One disadvantage of identity politics is that it is a source of disunity for mankind and promotes jealousy and conflict. It appears that much Latino disenchantment is due to pure jealousy and obsessing with ethnicity.
    As to the history of Mexico, how is that better than the example of how the Fonding Fathers created this country?

  • Paul
    August 12, 2009 at 7:23 pm

    “We don’t live on this continent by ourselves………..”
    Yes, very true, but isn’t our neighbor to the north a better example to Latinos than the one to our south, after all, few Canadians feel compelled to enter our country illegally. And I don’t hear anyone screaming that we should teach the history of Canada. Remember, if you teach the good part of Mexican history, you’re obligated to teach the bad, and there’s a lot of that, to include the Conquistadors, and recently, about the current social injustice and drug trade. I would think that Mexican history would be rather depressing, than uplifting or inspirational.

  • Kenny
    August 12, 2009 at 9:27 pm

    “Perhaps Latinos have separated themselve from the world community as a whole and the remedy is to make them feel that there is no real difference between their ethnic group and the ones that produced Madam Curie, Einstein, Tesla, George Washington, Abraham Lincoln, Bill Gates and Anton Lavoisier.”
    Bravo, Maury, that’s the true meaning of assimilation, something that some people in the Hispanic community eschew.

  • Benji
    August 18, 2009 at 11:01 am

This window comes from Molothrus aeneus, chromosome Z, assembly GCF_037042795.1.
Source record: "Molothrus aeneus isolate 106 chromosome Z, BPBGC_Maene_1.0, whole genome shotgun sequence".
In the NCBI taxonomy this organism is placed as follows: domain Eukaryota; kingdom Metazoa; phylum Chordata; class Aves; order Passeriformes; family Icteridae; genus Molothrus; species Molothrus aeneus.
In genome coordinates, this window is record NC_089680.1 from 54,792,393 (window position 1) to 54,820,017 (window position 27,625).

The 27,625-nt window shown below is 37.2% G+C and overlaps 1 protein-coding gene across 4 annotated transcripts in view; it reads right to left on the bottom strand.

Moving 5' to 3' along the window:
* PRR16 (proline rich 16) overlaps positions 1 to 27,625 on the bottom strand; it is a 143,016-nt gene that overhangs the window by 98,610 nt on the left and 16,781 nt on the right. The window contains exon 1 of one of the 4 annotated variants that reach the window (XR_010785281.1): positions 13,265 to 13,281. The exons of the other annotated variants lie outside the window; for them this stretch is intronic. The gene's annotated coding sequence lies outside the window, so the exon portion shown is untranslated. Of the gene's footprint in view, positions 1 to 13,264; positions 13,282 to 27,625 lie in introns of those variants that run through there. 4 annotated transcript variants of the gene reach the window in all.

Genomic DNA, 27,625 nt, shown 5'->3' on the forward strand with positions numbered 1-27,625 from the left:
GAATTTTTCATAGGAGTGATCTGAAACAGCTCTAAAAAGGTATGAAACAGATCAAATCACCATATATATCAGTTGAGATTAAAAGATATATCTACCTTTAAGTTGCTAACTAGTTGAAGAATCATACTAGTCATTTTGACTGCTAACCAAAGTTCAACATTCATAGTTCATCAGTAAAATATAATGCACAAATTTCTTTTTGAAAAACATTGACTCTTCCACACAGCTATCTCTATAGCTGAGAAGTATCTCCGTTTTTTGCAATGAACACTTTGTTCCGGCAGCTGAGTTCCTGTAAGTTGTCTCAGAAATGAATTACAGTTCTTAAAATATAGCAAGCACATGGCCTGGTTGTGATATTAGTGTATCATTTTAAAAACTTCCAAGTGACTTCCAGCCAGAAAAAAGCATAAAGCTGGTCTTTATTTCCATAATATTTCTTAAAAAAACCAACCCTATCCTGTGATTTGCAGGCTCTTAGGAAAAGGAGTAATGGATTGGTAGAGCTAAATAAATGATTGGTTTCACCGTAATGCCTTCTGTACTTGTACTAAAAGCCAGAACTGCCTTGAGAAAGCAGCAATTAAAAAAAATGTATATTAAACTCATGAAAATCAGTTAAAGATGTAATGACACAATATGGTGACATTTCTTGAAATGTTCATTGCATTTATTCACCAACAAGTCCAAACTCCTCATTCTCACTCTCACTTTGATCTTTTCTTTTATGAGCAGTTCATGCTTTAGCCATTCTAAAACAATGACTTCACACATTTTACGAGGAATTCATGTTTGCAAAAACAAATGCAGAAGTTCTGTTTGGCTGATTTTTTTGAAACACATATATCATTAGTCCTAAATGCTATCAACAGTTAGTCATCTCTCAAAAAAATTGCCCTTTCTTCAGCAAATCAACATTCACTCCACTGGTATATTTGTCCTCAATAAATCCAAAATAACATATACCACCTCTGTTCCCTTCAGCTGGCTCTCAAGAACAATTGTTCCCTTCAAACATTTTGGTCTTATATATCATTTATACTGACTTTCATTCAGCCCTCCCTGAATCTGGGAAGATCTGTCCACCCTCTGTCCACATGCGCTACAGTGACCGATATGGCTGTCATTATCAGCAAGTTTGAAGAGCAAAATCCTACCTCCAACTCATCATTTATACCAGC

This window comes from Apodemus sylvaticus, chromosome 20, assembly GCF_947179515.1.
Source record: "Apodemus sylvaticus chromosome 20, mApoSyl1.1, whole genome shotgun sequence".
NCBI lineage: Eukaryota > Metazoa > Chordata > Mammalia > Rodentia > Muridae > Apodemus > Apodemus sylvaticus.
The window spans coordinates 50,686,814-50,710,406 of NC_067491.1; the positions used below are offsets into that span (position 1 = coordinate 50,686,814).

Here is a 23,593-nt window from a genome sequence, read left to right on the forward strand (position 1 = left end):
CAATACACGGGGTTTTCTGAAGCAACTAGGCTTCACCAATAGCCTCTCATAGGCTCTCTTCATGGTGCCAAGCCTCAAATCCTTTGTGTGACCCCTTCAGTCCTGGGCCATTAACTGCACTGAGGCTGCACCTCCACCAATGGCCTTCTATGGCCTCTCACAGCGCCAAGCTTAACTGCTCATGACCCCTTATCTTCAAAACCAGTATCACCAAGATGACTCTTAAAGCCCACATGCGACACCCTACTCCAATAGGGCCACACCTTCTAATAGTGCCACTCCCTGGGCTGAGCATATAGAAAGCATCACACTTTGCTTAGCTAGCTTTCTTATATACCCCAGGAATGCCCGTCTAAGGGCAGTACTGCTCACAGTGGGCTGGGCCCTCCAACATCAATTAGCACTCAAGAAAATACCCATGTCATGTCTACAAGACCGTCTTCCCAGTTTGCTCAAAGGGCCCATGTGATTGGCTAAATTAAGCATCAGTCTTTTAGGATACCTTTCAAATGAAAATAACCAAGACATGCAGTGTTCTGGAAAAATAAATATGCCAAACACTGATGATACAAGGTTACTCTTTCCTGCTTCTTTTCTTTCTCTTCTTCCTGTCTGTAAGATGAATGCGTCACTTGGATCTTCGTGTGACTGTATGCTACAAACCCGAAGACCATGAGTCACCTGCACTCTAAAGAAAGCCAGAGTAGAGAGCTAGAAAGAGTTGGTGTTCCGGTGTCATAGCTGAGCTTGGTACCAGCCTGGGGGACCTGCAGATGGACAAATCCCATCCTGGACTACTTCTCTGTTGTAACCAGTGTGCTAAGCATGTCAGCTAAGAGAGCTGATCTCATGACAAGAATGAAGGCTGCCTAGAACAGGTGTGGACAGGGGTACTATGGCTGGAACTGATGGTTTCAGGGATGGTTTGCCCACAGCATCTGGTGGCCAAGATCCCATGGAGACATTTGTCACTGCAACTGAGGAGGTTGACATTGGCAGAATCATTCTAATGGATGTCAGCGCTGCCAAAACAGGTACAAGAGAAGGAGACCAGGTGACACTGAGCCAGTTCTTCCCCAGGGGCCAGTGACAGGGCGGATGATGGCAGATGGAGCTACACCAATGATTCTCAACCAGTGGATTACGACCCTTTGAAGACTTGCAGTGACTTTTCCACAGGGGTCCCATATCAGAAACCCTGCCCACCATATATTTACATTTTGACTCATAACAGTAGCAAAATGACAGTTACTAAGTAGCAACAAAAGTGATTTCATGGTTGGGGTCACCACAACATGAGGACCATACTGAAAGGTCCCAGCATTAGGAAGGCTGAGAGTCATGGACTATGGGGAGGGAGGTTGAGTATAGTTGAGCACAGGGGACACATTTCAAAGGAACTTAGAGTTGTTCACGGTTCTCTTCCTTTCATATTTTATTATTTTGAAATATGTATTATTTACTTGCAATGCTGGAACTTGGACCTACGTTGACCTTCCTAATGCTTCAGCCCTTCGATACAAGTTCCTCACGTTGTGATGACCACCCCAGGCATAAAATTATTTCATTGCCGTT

The truth is that the same lack of regard for our the European Founding Fathers history is seen in Latinos today in the form of contempt for our laws. They view anything that came out of another culture as irrelevent, including our Constitution and immigration laws. If they didn’t have a hand in it, then it’s not worth heeding. It’s interesting that Asian and Afrian Americans have more respect for our legal system, history and immigration laws than Latinos. Although Asians are known to violate our immigration laws, they’re not so quick to call them invalid and arrogantly march in the streets in protest of a system that’s been in place for decades, and one that other ethnic groups and races respect.
    Today’s Latinos have a pack mentality similar to lynch parties; the more in the group, the more the participants feel righteous in their actions, moral or not.

  • velma ybarra
    September 24, 2009 at 5:22 pm

    When is the summit on Hispanics and Education?